The FTC penalise Epic Games for lax privacy settings and tricking children into spending real money in Fortnite.
While Epic Games are currently busy handing out free games on their storefront as part of their Holiday sales, soon they will also have to hand over a lot of money to the US authorities.
The Federal Trade Commision (FTC), whose job is to protect the American consumers, have fined Epic Games a $275 million penalty for violating children's privacy law and have at the same time ordered the Fortnite developer to pay $245 million in refunds.
According to the FTC, Epic Games "violated the Children's Online Privacy Protection Act (COPPA) and deployed design tricks, known as dark patterns, to dupe millions of players into making unintentional purchases."
In a press release, FTC Chair Lina M. Khan says that Epic used "privacy-invasive default settings" and will now be required to "adopt strong privacy default settings for children and teens." This includes muting the microphone and disabling text messages by default for minors."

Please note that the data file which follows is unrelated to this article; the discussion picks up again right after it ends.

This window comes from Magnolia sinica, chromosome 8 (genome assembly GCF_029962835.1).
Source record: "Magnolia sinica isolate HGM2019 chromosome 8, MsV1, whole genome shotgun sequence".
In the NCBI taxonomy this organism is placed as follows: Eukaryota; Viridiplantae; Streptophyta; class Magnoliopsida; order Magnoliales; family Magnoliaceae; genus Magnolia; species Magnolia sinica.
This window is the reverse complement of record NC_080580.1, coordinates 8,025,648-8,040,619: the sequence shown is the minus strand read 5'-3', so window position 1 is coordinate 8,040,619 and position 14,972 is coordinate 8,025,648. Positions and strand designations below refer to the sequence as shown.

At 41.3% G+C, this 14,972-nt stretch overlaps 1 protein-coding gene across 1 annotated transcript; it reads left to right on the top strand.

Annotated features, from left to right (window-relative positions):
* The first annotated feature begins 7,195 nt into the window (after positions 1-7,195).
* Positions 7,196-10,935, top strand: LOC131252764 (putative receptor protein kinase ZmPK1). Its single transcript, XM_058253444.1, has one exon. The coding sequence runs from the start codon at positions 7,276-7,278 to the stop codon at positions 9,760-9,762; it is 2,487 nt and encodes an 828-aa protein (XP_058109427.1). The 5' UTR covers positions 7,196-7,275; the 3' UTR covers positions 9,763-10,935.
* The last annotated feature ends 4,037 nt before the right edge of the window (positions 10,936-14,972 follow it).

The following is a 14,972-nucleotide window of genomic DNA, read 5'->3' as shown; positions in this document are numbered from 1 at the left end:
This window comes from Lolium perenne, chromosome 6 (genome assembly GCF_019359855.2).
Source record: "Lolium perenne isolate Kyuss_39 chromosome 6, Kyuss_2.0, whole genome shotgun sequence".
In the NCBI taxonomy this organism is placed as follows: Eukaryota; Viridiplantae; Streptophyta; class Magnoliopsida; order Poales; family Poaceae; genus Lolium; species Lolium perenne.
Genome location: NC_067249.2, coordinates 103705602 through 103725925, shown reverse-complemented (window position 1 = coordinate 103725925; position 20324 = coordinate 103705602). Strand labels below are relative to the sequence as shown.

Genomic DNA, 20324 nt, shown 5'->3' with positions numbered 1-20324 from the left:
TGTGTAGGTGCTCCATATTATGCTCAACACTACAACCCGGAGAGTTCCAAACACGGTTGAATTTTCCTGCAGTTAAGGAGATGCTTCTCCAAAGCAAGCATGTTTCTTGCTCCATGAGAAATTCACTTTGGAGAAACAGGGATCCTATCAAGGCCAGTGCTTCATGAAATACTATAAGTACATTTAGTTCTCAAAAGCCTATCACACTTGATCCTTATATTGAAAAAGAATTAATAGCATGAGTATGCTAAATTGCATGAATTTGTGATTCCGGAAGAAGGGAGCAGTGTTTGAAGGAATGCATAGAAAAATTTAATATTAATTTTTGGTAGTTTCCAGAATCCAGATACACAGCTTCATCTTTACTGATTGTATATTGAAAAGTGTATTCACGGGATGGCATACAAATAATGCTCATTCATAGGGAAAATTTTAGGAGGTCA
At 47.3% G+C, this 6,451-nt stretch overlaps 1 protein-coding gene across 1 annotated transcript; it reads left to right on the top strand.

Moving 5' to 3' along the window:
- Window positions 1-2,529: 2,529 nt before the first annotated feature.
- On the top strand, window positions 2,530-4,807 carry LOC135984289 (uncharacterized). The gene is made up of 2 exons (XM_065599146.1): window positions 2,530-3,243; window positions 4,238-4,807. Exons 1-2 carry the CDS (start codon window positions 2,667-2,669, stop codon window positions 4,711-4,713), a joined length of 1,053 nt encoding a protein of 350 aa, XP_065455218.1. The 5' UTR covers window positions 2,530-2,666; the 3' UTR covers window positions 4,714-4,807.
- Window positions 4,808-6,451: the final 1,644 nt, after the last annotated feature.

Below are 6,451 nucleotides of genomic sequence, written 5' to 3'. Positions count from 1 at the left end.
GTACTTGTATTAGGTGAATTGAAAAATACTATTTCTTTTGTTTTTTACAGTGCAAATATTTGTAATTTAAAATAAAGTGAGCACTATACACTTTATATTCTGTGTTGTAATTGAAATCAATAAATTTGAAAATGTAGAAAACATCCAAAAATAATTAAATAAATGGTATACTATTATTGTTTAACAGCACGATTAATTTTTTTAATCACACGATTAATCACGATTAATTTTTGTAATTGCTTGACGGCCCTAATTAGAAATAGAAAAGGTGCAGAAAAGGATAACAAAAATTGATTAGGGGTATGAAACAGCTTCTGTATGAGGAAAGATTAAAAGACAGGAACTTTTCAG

At the same time the FTC accuses Epic of using so-called "dark patterns" making it easy for children to accidently buy in-game items for real money, citing "Fortnite's counterintuitive, inconsistent, and confusing button configuration." Up until 2018 children and teens could buy the in-game currency V-Bucks with just a single click without any authorization from parents or card holders.
FTC also states that Epic ignored more than "one million user complaints" about being wrongfully charted, and that "Epic purposefully obscured cancel and refund features to make them more difficult to find."
The combined $540 million penalty is the largest in the history of the The Federal Trade Commision, which was established through the Federal Trade Commission Act way back in 1914. The FTC is currently also reviewing Microsoft's purchase of Activision Blizzard, and is expected to challenge the deal in court.